A day after Auton and 61 other dogs and puppies were rescued from the deplorable conditions of various puppy mills in the Midwest, the little Shi Tzu mix was nestled safely in the arms of Kennel Manager Rosie Tombolo. As she gently cradled him against her body on the short walk to his intake examination, Rosie noticed the adorable dog was struggling to breathe – letting out a steady wheezing sound that immediately raised a red flag with the veteran associate.
“I have been a part of countless puppy mill rescues and have helped to unload countless dogs from our rescue units when they arrive at our campus, but holding Auton and hearing him gasp for air was really concerning. I immediately went to one of our veterinarians and asked for him to be checked because I was truly worried about him,” said Rosie recounting the day she met this little survivor.
After his initial examination sparked the concern of a respiratory infection, an x-ray confirmed this adorable pup was suffering from pneumonia. He was immediately started on medications to fight the infection and continuously monitored by our veterinarians. Although his condition did improve slightly, our medical staff noticed a persistent wheezing and abnormalities on follow up x-rays. A CT Scan of his chest later revealed that the 1 year old had a congenital defect called lobar emphysema – a rare disorder in which air becomes trapped inside one of the lung lobes. If left untreated, this condition would become life-threatening. Our veterinarians decided it was best to have Auton undergo surgery to remove the affected lobe once he was physically mature enough to withstand the serious procedure.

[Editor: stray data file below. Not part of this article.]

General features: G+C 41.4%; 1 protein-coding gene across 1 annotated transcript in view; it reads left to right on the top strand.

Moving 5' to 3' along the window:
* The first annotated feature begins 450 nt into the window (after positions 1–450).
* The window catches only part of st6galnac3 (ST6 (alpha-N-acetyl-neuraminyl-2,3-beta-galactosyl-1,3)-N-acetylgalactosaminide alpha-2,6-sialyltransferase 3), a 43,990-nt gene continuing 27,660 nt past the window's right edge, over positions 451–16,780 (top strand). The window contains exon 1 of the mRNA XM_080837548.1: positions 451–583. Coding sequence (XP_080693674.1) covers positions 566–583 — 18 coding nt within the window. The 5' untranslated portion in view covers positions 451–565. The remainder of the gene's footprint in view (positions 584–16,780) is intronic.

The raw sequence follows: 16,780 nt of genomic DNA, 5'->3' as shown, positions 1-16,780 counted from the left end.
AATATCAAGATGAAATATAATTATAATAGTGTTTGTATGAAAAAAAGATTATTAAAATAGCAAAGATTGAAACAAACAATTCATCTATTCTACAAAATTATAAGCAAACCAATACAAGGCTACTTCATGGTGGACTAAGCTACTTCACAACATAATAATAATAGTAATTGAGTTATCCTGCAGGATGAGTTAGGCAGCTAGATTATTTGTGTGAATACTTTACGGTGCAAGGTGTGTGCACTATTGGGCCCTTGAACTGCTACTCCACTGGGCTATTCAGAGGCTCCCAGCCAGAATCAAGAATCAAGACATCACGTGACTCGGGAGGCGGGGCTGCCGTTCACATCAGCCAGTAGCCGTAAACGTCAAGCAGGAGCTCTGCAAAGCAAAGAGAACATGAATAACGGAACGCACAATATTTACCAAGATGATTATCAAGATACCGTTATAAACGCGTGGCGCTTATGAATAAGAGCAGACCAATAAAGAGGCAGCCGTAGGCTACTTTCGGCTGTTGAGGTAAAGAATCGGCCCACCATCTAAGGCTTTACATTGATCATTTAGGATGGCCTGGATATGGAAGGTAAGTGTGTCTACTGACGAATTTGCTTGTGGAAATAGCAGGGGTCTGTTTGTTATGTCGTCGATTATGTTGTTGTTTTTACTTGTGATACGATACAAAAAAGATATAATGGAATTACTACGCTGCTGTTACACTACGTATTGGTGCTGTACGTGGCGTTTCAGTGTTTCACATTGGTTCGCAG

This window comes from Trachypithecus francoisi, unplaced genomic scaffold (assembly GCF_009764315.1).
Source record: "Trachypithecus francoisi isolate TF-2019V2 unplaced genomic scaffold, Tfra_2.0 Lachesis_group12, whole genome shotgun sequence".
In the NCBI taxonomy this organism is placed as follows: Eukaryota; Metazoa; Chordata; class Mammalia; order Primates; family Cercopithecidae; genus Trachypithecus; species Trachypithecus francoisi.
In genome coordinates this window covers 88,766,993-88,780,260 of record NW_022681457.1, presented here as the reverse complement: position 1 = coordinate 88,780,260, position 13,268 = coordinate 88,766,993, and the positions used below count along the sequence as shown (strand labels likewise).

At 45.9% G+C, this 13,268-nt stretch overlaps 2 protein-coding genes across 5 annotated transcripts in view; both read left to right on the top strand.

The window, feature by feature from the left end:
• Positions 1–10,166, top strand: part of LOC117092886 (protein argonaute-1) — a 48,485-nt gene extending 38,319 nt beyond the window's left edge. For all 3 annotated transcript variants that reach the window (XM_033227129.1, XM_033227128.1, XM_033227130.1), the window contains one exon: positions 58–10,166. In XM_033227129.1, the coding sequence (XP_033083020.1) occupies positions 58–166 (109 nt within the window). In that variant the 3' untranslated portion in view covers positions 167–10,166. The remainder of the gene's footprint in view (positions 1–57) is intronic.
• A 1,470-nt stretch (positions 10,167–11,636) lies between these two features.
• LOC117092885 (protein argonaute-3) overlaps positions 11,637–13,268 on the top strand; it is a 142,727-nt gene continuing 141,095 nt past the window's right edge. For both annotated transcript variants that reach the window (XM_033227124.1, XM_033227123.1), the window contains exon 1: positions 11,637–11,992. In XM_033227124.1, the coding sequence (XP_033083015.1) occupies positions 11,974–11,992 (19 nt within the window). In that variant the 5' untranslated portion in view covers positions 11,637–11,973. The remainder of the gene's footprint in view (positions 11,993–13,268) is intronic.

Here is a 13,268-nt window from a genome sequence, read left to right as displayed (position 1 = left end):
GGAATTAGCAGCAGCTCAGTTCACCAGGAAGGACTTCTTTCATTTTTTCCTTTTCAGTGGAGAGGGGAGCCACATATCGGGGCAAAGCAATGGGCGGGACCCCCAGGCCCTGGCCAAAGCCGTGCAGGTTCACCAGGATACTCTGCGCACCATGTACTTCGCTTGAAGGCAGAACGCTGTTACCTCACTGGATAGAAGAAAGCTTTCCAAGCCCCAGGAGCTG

“The large airway that feeds his right front lung lobe is closed off” said Animal League America veterinarian Dr. Philip Litwack. “As a result, that lung lobe stays inflated and takes up a lot of space in his chest. This leaves less room for his healthy lung lobes to expand, making it more difficult for him to breathe. Without surgery to remove the abnormal lung lobe, its tiny air sacs may burst. Air would then enter the chest, preventing him from being able to breathe at all.”
Because the surgery requires surgeons to enter his chest cavity, little Auton will have a long recovery ahead of him. The incision will heal in a few weeks, but it will take several more weeks for his fragile body to fully heal. Initially, he will be in the Intensive Care Unit inside an oxygenated cage, but we are hopeful he will make a speedy recovery thanks to the around-the-clock care from the compassionate staff inside our Alex Lewyt Veterinary Medical Center and the generous supporters who donate to our one-of-a-kind Help Me Heal Program.